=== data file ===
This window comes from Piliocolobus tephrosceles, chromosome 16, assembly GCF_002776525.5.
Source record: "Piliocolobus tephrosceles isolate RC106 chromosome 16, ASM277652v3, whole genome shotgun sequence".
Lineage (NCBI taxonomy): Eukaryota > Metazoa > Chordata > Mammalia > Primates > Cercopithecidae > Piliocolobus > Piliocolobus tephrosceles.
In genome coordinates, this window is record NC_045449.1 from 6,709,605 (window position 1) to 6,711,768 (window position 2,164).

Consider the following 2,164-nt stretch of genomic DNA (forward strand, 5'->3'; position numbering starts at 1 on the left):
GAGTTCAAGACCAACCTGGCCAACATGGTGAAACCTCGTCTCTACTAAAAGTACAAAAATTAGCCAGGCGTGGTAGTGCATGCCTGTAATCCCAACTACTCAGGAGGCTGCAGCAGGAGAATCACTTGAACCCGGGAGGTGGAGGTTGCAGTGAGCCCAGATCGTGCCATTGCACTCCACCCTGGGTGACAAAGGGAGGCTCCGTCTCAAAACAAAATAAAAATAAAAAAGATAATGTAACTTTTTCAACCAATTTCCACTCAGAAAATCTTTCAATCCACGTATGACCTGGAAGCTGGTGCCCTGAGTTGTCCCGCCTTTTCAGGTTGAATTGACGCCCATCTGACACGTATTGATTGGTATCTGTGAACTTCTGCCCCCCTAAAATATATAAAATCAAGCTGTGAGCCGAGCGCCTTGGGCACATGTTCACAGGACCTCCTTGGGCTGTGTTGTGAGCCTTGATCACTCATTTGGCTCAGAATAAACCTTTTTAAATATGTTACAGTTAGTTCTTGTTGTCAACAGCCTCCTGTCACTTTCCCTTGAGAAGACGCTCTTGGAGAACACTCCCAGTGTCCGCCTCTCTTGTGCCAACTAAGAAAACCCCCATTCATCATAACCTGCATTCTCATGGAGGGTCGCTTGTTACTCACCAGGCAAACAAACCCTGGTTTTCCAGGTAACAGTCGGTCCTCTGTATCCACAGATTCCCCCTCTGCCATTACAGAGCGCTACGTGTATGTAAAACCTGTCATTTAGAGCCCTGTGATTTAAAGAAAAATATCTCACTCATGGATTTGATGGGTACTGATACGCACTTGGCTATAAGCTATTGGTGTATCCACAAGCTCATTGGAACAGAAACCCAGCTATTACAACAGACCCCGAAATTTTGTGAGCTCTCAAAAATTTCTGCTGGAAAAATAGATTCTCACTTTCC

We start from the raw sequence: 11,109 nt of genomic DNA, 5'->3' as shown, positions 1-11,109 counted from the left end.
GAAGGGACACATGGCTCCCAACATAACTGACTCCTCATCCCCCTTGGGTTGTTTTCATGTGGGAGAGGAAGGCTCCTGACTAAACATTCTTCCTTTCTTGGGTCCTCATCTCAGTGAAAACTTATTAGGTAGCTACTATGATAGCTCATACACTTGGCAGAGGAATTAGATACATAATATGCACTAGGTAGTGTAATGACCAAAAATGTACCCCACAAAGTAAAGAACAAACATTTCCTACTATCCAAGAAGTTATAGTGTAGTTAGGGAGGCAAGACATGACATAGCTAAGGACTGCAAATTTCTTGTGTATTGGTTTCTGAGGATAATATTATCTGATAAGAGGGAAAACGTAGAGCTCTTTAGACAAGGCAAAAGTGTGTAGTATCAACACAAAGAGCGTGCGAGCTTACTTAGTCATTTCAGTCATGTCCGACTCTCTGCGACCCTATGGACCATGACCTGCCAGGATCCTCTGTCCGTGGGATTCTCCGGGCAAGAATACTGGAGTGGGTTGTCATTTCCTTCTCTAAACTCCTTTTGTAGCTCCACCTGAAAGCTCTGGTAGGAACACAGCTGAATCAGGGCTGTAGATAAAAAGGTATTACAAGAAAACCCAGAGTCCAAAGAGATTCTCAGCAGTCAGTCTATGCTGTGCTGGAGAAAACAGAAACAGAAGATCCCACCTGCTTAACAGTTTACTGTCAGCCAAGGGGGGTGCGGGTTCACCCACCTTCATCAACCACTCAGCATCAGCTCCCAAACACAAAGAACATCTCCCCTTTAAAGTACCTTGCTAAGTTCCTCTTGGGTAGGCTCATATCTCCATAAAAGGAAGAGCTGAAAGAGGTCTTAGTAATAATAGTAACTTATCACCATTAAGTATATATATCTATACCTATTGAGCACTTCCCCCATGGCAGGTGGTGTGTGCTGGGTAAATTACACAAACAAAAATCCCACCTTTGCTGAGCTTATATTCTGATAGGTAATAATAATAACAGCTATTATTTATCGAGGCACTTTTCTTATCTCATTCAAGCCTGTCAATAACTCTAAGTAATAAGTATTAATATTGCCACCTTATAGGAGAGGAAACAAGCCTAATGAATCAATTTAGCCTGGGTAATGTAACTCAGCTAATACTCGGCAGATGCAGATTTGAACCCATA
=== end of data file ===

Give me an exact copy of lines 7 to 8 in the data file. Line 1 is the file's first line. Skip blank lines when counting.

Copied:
We start from the raw sequence: 11,109 nt of genomic DNA, 5'->3' as shown, positions 1-11,109 counted from the left end.
GAAGGGACACATGGCTCCCAACATAACTGACTCCTCATCCCCCTTGGGTTGTTTTCATGTGGGAGAGGAAGGCTCCTGACTAAACATTCTTCCTTTCTTGGGTCCTCATCTCAGTGAAAACTTATTAGGTAGCTACTATGATAGCTCATACACTTGGCAGAGGAATTAGATACATAATATGCACTAGGTAGTGTAATGACCAAAAATGTACCCCACAAAGTAAAGAACAAACATTTCCTACTATCCAAGAAGTTATAGTGTAGTTAGGGAGGCAAGACATGACATAGCTAAGGACTGCAAATTTCTTGTGTATTGGTTTCTGAGGATAATATTATCTGATAAGAGGGAAAACGTAGAGCTCTTTAGACAAGGCAAAAGTGTGTAGTATCAACACAAAGAGCGTGCGAGCTTACTTAGTCATTTCAGTCATGTCCGACTCTCTGCGACCCTATGGACCATGACCTGCCAGGATCCTCTGTCCGTGGGATTCTCCGGGCAAGAATACTGGAGTGGGTTGTCATTTCCTTCTCTAAACTCCTTTTGTAGCTCCACCTGAAAGCTCTGGTAGGAACACAGCTGAATCAGGGCTGTAGATAAAAAGGTATTACAAGAAAACCCAGAGTCCAAAGAGATTCTCAGCAGTCAGTCTATGCTGTGCTGGAGAAAACAGAAACAGAAGATCCCACCTGCTTAACAGTTTACTGTCAGCCAAGGGGGGTGCGGGTTCACCCACCTTCATCAACCACTCAGCATCAGCTCCCAAACACAAAGAACATCTCCCCTTTAAAGTACCTTGCTAAGTTCCTCTTGGGTAGGCTCATATCTCCATAAAAGGAAGAGCTGAAAGAGGTCTTAGTAATAATAGTAACTTATCACCATTAAGTATATATATCTATACCTATTGAGCACTTCCCCCATGGCAGGTGGTGTGTGCTGGGTAAATTACACAAACAAAAATCCCACCTTTGCTGAGCTTATATTCTGATAGGTAATAATAATAACAGCTATTATTTATCGAGGCACTTTTCTTATCTCATTCAAGCCTGTCAATAACTCTAAGTAATAAGTATTAATATTGCCACCTTATAGGAGAGGAAACAAGCCTAATGAATCAATTTAGCCTGGGTAATGTAACTCAGCTAATACTCGGCAGATGCAGATTTGAACCCATA